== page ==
- December 7, 2019
- Posted by: Trading
- Category: Analysis
Dunkin runs on it; it’s been touted as the elixir of life; and now coffee may just be the caffeine booster your flagging portfolio needs before 2019 comes to an end.
A crunch in Brazilian output and sizzling chart action have given New York-traded arabica coffee a gain of more than 22% on the year, crowning it as the king of “softs”—in the commodities bucket that includes , and .
Arabica is the second-best performing non-energy commodity for 2019, after , which is up nearly 25% on the year.
No Slowdown In Momentum As Year-End Approaches
And with just over three weeks left to the year, it isn’t exhibiting any slowdown in momentum.
Coffee Weekly Chart – Powered by TradingView
In Thursday’s session, the on ICE) Futures U.S.—March—hit 18-month highs of $1.244 per lb, thanks to funds, technical support and tightening crop situation in top producing country Brazil.
Analysts who track the beverage- and confection-based raw material believe it may offer flagging commodity portfolios some chance of redemption if their investors buy in before 2019 closes out.
Arabica Rally Driven By Production Deficit And Increasing Demand
Says Eric Scoles, commodities strategist at RJO Futures in Chicago:
“The arabica rally is likely to continue as the supply and demand dynamic continues to drive this market higher.”
“The many bullish fundamentals we’ve been tracking have been coming into play. From production deficit to increasing demand, this move is strongly supported as supplies grow tighter.”
It wasn’t always like this for arabica. The last time it rallied more in a year was back in 2014, when it rose almost 51%.
This time, arabica’s performance is remarkable for another reason: Just early in the second quarter, prices were crashing. The market reached 14-½ year lows of 86.35 cents per lb in April, after a bumper 2018/19 Brazilian crop.
Brazilian Drought Has Severely Undercut Current Arabica Crop
Now, conditions for Brazil’s 2019/20 crop have totally changed, says Miami-based Coex Coffee International, which gathers ground-level intelligence on coffee markets, including details on quality control, logistics and bean purchases, from suppliers across North and South America, Europe, Africa, and Asia.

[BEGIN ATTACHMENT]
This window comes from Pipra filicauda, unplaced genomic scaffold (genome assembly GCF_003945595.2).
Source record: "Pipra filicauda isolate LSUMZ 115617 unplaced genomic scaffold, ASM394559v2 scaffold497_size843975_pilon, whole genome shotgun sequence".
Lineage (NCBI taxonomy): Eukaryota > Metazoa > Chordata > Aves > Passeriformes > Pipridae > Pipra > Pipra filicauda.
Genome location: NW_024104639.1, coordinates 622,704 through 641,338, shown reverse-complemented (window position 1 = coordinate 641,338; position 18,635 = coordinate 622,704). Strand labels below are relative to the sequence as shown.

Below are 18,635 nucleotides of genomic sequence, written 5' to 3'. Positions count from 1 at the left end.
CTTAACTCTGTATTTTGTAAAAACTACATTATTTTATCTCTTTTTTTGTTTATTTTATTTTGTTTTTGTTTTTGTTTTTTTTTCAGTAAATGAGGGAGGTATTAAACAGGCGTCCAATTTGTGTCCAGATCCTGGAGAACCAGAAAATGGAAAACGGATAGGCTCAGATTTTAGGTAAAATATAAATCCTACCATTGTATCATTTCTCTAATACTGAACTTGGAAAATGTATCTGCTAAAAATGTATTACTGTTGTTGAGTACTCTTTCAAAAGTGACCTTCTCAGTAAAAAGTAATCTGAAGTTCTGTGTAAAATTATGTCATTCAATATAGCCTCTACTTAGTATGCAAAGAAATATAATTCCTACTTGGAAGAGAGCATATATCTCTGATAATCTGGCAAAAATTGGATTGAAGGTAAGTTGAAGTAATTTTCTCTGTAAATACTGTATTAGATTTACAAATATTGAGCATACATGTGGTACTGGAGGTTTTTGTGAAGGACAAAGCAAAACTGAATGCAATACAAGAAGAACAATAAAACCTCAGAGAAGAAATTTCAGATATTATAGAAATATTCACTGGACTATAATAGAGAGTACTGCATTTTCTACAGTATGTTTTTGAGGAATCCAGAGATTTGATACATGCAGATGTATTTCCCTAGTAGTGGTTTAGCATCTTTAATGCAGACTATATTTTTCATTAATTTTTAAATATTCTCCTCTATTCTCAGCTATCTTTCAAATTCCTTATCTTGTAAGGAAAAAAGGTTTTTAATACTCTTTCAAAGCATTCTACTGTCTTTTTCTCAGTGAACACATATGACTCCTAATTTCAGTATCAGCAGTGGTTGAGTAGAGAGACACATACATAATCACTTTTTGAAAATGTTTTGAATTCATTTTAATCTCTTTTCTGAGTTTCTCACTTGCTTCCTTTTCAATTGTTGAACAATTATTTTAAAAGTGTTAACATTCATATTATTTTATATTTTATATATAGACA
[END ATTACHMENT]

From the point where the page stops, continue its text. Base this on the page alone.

Coex Coffee reported on Wednesday that due to severe drought, Brazil’s current arabica crop will be closer to 54-55 million bags, well below the 58 million bags forecast posted by the U.S. Department of Agriculture.
Says Mike Seery, who runs Seery Futures, a Plainfield, Illinois-based commodities risk consultancy:
“There are major concerns in key coffee-growing regions of Brazil about a lack of rain. I have witnessed this before and the market will explode to the upside if this continues.”
“But with such action, volatility will also increase substantially. All you have to do is look at the 2014 chart, as that was the last big drought this commodity has experienced.”
Arabica’s Chart Structure Improving On Daily Basis Too
Seery says he isn’t involved in arabica yet, but is monitoring it closely.
“I’m certainly not recommending any type of bearish position as that would be counter-trend trading.”
“The chart structure is starting to improve on a daily basis and the monetary risk for entry is also being reduced.”
Investing.com’s Daily Technical Outlook for March arabica has a “Strong Buy” recommendation for March arabica, projecting a top-end resistance of $1.247. Thursday’s 18-month peak of $1.244 has basically achieved that target, leaving arabica trading at well above the 200-day moving average of 98.83 cents.
Funds Rapidly Swinging From Short To Long
But arabica has also seen greater times than now. The highest price over the past 15 years was $3.063, recorded back in May 2011. And in 2010, the commodity finished the year up 77%.
Scoles of RJO Futures, however, says what excites him most about arabica now is the rapid turnover rate in shorts to long.
“The multi-week rally has been heavily fueled by massive short covering. Fund traders have not only covered their shorts but are now becoming buyers, which suggests this could become not just a rally but a full-blown bull market.”